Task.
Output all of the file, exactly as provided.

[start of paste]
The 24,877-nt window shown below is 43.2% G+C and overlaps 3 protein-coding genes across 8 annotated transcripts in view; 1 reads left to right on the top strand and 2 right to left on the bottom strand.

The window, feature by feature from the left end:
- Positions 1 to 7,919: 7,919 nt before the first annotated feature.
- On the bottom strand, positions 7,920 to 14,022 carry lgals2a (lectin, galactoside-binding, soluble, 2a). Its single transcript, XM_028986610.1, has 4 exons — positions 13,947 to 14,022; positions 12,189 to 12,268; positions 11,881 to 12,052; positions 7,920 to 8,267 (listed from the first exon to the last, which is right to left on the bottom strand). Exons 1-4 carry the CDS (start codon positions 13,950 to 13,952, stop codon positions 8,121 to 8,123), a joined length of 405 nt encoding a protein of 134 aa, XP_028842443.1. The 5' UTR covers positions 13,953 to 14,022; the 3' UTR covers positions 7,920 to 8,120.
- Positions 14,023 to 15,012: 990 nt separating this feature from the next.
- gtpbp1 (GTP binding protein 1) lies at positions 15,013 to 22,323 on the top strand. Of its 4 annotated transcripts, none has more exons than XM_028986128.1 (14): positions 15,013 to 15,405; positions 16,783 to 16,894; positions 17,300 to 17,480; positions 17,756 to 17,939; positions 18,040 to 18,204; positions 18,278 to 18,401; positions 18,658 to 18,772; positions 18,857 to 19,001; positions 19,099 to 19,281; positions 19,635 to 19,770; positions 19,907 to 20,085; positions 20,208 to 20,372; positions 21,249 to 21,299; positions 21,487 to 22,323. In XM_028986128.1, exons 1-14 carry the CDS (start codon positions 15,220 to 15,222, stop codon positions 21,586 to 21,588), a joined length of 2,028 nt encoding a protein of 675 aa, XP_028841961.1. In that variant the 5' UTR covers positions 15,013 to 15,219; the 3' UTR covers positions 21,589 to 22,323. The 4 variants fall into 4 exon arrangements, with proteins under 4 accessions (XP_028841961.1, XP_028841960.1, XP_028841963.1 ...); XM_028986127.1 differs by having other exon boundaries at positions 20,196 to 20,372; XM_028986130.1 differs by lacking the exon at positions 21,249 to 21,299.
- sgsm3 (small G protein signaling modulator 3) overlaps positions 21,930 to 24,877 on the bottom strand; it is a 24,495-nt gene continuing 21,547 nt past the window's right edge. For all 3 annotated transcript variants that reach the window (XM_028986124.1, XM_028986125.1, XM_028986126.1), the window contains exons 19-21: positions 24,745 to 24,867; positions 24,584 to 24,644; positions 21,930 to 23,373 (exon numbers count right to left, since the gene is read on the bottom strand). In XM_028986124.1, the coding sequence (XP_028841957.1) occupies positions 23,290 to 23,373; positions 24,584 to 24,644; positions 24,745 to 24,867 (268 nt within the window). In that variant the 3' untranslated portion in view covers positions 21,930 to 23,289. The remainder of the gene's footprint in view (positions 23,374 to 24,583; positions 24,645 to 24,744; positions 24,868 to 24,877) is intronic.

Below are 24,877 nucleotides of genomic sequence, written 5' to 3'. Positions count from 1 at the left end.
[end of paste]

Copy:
The 24,877-nt window shown below is 43.2% G+C and overlaps 3 protein-coding genes across 8 annotated transcripts in view; 1 reads left to right on the top strand and 2 right to left on the bottom strand.

The window, feature by feature from the left end:
- Positions 1 to 7,919: 7,919 nt before the first annotated feature.
- On the bottom strand, positions 7,920 to 14,022 carry lgals2a (lectin, galactoside-binding, soluble, 2a). Its single transcript, XM_028986610.1, has 4 exons — positions 13,947 to 14,022; positions 12,189 to 12,268; positions 11,881 to 12,052; positions 7,920 to 8,267 (listed from the first exon to the last, which is right to left on the bottom strand). Exons 1-4 carry the CDS (start codon positions 13,950 to 13,952, stop codon positions 8,121 to 8,123), a joined length of 405 nt encoding a protein of 134 aa, XP_028842443.1. The 5' UTR covers positions 13,953 to 14,022; the 3' UTR covers positions 7,920 to 8,120.
- Positions 14,023 to 15,012: 990 nt separating this feature from the next.
- gtpbp1 (GTP binding protein 1) lies at positions 15,013 to 22,323 on the top strand. Of its 4 annotated transcripts, none has more exons than XM_028986128.1 (14): positions 15,013 to 15,405; positions 16,783 to 16,894; positions 17,300 to 17,480; positions 17,756 to 17,939; positions 18,040 to 18,204; positions 18,278 to 18,401; positions 18,658 to 18,772; positions 18,857 to 19,001; positions 19,099 to 19,281; positions 19,635 to 19,770; positions 19,907 to 20,085; positions 20,208 to 20,372; positions 21,249 to 21,299; positions 21,487 to 22,323. In XM_028986128.1, exons 1-14 carry the CDS (start codon positions 15,220 to 15,222, stop codon positions 21,586 to 21,588), a joined length of 2,028 nt encoding a protein of 675 aa, XP_028841961.1. In that variant the 5' UTR covers positions 15,013 to 15,219; the 3' UTR covers positions 21,589 to 22,323. The 4 variants fall into 4 exon arrangements, with proteins under 4 accessions (XP_028841961.1, XP_028841960.1, XP_028841963.1 ...); XM_028986127.1 differs by having other exon boundaries at positions 20,196 to 20,372; XM_028986130.1 differs by lacking the exon at positions 21,249 to 21,299.
- sgsm3 (small G protein signaling modulator 3) overlaps positions 21,930 to 24,877 on the bottom strand; it is a 24,495-nt gene continuing 21,547 nt past the window's right edge. For all 3 annotated transcript variants that reach the window (XM_028986124.1, XM_028986125.1, XM_028986126.1), the window contains exons 19-21: positions 24,745 to 24,867; positions 24,584 to 24,644; positions 21,930 to 23,373 (exon numbers count right to left, since the gene is read on the bottom strand). In XM_028986124.1, the coding sequence (XP_028841957.1) occupies positions 23,290 to 23,373; positions 24,584 to 24,644; positions 24,745 to 24,867 (268 nt within the window). In that variant the 3' untranslated portion in view covers positions 21,930 to 23,289. The remainder of the gene's footprint in view (positions 23,374 to 24,583; positions 24,645 to 24,744; positions 24,868 to 24,877) is intronic.

Below are 24,877 nucleotides of genomic sequence, written 5' to 3'. Positions count from 1 at the left end.